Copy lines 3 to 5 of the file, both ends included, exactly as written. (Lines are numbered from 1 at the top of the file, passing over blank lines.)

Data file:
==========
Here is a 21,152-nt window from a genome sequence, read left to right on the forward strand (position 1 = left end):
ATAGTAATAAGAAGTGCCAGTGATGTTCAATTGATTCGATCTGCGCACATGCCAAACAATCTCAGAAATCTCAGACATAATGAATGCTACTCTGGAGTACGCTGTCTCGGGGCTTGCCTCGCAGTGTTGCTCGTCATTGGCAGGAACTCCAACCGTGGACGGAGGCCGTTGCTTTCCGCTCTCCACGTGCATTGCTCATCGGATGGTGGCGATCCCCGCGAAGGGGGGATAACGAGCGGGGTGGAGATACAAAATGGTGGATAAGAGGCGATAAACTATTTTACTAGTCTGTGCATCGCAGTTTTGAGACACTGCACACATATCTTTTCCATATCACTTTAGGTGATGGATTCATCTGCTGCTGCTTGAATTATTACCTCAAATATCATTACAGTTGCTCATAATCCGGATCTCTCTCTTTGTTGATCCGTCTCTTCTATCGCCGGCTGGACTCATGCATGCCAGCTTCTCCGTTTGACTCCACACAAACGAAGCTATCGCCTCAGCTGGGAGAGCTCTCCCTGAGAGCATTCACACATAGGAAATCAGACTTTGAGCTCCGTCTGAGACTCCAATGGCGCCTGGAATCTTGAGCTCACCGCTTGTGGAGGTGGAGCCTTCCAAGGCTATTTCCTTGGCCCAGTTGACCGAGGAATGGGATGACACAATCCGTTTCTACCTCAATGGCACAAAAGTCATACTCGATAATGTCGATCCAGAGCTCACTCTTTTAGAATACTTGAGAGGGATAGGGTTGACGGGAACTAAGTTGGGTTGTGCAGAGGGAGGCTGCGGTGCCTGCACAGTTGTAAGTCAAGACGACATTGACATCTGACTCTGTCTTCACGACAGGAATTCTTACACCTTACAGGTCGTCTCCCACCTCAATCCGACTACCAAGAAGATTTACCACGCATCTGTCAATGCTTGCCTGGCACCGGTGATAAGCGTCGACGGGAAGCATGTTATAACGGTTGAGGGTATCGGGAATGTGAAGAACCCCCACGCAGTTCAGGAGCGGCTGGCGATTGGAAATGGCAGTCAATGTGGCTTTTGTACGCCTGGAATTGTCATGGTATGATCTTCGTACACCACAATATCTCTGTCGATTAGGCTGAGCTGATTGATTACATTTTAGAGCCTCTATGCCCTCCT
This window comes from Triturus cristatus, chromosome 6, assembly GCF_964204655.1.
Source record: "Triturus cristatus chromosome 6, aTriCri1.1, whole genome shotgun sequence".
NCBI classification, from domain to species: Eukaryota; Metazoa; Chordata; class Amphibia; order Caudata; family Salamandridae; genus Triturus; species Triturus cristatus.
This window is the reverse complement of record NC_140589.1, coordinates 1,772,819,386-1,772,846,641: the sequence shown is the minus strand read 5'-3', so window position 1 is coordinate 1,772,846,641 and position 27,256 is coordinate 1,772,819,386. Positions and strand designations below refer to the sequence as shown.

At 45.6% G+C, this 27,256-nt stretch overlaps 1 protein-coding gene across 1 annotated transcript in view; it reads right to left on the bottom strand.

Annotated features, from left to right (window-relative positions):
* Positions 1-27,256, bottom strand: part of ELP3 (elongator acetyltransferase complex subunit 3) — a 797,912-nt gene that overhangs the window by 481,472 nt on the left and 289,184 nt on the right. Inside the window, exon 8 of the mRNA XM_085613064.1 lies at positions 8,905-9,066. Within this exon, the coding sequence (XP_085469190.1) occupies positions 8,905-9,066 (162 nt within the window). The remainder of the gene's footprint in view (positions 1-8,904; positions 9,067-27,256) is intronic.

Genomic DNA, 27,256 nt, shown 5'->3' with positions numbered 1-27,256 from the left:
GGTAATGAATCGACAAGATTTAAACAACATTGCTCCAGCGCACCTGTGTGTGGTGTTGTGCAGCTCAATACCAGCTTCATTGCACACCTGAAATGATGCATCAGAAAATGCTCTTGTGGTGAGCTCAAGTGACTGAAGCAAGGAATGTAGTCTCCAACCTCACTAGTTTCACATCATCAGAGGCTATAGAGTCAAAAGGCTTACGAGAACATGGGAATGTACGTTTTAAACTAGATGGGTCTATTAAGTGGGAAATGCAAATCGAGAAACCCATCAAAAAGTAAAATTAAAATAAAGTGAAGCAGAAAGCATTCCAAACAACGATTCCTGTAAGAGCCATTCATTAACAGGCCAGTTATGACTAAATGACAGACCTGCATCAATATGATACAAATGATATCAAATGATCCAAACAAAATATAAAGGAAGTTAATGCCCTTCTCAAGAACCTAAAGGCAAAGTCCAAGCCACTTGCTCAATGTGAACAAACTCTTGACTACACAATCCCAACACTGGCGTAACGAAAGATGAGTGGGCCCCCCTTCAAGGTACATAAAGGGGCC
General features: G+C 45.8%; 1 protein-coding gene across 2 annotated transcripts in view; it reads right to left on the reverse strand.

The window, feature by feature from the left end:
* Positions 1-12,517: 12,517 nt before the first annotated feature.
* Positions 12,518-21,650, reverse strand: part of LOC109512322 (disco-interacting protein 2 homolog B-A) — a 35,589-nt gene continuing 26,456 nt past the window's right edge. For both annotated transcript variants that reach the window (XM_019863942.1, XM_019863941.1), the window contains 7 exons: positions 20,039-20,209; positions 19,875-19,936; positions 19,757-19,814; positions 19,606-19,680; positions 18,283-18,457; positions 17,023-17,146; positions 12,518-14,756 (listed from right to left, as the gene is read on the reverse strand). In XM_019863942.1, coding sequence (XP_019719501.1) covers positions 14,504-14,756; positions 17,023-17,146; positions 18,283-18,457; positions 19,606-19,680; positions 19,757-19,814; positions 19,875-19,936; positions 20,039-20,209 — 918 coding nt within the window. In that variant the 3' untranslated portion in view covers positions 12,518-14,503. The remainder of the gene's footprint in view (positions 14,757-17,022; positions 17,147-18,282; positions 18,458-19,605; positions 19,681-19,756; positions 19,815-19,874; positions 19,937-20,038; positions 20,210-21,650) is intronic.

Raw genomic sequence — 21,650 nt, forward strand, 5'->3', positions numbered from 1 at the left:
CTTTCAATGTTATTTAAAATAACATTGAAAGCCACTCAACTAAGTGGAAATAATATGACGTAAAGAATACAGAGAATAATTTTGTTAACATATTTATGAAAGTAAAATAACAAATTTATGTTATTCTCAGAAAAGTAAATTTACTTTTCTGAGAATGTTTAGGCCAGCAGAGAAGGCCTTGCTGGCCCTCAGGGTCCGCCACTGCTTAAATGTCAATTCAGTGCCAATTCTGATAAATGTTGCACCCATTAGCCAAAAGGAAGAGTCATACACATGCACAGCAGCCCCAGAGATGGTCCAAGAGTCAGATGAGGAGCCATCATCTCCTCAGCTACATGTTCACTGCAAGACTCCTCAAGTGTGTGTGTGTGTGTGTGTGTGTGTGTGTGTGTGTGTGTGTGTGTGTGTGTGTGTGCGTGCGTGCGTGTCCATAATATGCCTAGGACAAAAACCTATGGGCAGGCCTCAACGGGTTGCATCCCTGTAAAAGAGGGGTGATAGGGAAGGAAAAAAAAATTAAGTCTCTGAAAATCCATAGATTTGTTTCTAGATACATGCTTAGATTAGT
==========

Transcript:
This window comes from Triturus cristatus, chromosome 6, assembly GCF_964204655.1.
Source record: "Triturus cristatus chromosome 6, aTriCri1.1, whole genome shotgun sequence".
NCBI classification, from domain to species: Eukaryota; Metazoa; Chordata; class Amphibia; order Caudata; family Salamandridae; genus Triturus; species Triturus cristatus.